London v. Tyrrell, C.A. No. 3321-CC (Del. Ch. Mar. 11, 2010) (Chandler, C.)
In this opinion, the Court denied a Special Litigation Committee’s (“SLC”) motion to dismiss, finding material questions of fact remained regarding the SLC’s independence, the good faith of the SLC’s investigation and the reasonableness of the grounds upon which the SLC recommended dismissal. Plaintiffs Craig London and James Hunt, co-founders of the government contracting firm iGov, brought this derivative suit against defendants Patrick Nevin, Walter Hupalo and Michael Tyrrell, alleging defendants breached their fiduciary duties by materially misrepresenting iGov’s business prospects to the company’s independent valuation firm for purposes of obtaining iGov stock at an artificially low price through the company’s equity incentive plan (the “2007 Plan”) and thereby entrenching themselves in their positions as directors and managers of iGov.
In securing new financing for the Company in August 2006, Tyrell sent iGov’s financier, Textron Financial, an updated FY07 forecast showing a projected EBITDA of roughly $3 million. At the same time, iGov hired Chessiecap Securities, Inc. (“Chessiecap”) to value iGov stock for purposes of setting the exercise price on the options under the 2007 Plan. After initially providing Chessiecap with the same $3 million EBITDA forecast given to Textron, Tyrrell insisted Chessiecap instead use a revised $1.8 million EBITDA forecast (“Revised Chessiecap Forecast”) which excluded revenue from three iGov contracts that had either not yet been formally awarded or which iGov would most likely close down before year-end. In December 2006, however, Tyrrell sent Textron an updated FY07 forecast showing an EBITDA of approximately $3.1 million. Using the Revised Chessiecap Forecast, Chessiecap certified its final valuation of iGov’s equity at $4.7 million.
Plaintiffs objected to iGov relying on Chessiecap’s final valuation for purposes of setting the exercise price on the options for the 2007 Plan, asserting that the Revised Chessiecap Forecast accounted only for recent negative developments and materially undervalued iGov’s total equity. In response, on January 19, 2007, Neven and Hupalo teamed up with iGov officer and shareholder Jack Pooley, the three of whom collectively owned 50.1% of iGov’s voting stock, and removed plaintiffs from the iGov board. Defendants then held a special meeting at which they adopted the 2007 Plan, set the exercise price on the options at $4.92 per share and awarded 80,000 options to Tyrrell along with 50,000 options to each of Neven and Hupalo. As a result, plaintiffs’ ownership interests fell to 40% while defendants’ increased to 54.1%.
Plaintiffs filed their complaint on October 31, 2007. After losing a motion to dismiss, defendants appointed a two member SLC comprised of newly elected board members Vincent Salvatori and John Vintner to consider plaintiffs’ derivative claims. After conducting its investigation, the SLC concluded that laintiffs’ duty of care and duty of loyalty claims should both not be pursued because any potential duty of care breach would be barred under iGov’s § 102(b)(7) provision and defendants employed a fair process and adopted a fair price in approving the 2007 Plan.
In reviewing the SLC’s findings, the Court applied the two-step Zapata analysis that requires the Court to review the independence of the SLC and consider whether the SLC conducted a good faith investigation of reasonable scope that yielded reasonable bases to support its conclusions. In the first part of its analysis, the Court found material questions of fact existed regarding the SLC’s independence given that Vintner’s wife was also Tyrrell’s cousin and that Salvatori had expressed deep gratitude to Tyrrell for Tyrrell’s help in securing a good price on the sale of Salvatori’s previous business venture.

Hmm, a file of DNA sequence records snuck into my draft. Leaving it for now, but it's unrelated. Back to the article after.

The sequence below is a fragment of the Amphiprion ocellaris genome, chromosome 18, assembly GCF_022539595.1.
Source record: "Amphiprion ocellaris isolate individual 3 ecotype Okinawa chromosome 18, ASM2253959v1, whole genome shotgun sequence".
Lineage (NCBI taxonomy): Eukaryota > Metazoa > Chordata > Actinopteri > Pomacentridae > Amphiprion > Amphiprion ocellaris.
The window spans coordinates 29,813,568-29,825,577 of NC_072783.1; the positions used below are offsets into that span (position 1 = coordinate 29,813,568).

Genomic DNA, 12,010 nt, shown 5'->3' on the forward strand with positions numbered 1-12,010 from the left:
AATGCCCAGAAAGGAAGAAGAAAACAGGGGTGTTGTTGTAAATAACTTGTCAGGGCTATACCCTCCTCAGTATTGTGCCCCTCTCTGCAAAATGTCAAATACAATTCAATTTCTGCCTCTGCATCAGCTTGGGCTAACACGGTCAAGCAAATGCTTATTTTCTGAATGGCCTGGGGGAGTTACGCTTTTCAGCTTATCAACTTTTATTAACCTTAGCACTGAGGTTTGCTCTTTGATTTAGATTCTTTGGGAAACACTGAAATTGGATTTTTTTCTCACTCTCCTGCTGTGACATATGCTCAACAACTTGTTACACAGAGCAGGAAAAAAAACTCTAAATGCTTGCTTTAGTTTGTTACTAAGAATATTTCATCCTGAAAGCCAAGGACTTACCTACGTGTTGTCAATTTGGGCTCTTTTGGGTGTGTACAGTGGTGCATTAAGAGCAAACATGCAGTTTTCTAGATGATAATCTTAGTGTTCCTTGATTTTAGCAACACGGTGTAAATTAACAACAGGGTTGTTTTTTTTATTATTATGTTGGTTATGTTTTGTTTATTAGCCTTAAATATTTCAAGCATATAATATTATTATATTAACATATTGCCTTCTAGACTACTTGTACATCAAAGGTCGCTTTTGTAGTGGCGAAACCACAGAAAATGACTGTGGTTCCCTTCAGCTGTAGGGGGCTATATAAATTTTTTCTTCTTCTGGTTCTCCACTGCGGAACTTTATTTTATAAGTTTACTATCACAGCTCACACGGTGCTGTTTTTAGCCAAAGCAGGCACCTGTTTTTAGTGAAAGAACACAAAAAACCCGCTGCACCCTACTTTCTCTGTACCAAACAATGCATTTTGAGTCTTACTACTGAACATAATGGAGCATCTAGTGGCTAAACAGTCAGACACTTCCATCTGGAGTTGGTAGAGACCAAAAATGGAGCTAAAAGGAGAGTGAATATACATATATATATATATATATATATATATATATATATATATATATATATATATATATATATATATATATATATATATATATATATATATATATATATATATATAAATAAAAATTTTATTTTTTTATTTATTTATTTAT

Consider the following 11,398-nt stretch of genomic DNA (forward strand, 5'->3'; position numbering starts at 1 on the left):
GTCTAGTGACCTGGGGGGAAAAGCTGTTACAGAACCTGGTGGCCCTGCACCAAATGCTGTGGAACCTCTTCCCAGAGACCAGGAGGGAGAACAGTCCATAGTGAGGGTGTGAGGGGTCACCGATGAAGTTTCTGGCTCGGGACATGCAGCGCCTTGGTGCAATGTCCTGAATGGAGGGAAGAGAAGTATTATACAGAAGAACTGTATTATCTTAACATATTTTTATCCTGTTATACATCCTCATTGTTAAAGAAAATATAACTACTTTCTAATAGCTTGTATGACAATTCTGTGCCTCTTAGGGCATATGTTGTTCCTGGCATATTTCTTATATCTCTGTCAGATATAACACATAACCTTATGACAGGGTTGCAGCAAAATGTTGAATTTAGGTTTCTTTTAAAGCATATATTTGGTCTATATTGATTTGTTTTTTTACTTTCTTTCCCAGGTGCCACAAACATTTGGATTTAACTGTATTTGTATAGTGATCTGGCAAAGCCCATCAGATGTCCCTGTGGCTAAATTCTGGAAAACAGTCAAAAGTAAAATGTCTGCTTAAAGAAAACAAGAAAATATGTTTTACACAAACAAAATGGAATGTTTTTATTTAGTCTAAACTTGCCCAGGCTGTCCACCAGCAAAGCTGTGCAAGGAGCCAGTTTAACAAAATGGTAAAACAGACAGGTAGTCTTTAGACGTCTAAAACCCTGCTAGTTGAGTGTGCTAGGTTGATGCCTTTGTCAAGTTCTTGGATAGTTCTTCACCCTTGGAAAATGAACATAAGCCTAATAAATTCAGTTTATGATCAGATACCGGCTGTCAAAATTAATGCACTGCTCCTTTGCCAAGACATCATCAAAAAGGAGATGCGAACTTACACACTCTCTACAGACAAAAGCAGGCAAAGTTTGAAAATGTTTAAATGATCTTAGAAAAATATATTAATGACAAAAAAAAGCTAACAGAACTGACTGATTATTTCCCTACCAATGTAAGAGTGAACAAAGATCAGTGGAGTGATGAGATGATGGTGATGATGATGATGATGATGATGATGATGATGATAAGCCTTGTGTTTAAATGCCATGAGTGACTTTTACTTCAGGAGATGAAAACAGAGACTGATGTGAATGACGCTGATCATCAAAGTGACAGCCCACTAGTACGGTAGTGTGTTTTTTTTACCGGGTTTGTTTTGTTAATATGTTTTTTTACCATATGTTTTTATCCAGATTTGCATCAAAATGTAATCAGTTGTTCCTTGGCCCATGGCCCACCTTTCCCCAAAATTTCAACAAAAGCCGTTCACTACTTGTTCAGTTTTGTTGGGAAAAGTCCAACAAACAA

The Court next turned its attention to the scope of the SLC’s investigation and the bases for its conclusions. The Court found that the SLC, in its investigation and analysis of plaintiffs’ duty of care claims, failed to consider the fact that plaintiffs’ requested relief was not limited to merely money damages and that, under Delaware law, exculpatory § 102(b)(7) provisions do not bar an award of equitable relief (such as an injunction or rescission) for duty of care claims. Thus, the Court found that it was unreasonable for the SLC to conclude that the duty of care claims should not go forward solely on the basis of iGov’s § 102(b)(7) provision. The Court also found that a series of material questions of fact remained regarding the SLC’s investigation and analysis of plaintiffs’ duty of loyalty claims. The Court identified numerous issues surrounding the process employed by defendants that the SLC failed to adequately explore prior to reaching its conclusions. Among those issues that the SLC failed to investigate were: 1) why Tyrrell provided Chessiecap with the original $3 million EBITDA forecast if he did not believe those projections were actually achievable; 2) why Tyrrell provided Textron with an updated $3.1 million EBITDA forecast after providing Chessiecap with the revised $1.8 million forecast; 3) why Tyrrell considered only negative developments that had occurred after July 31, 2006, in preparing the Revised Chessiecap Forecast; and 4) the timing of plaintiffs’ removal from the board. Given all of these concerns over the SLC’s investigation into both the duty of care and duty of loyalty claims in plaintiffs’ complaint, the Court refused to grant the SLC’s motion to dismiss.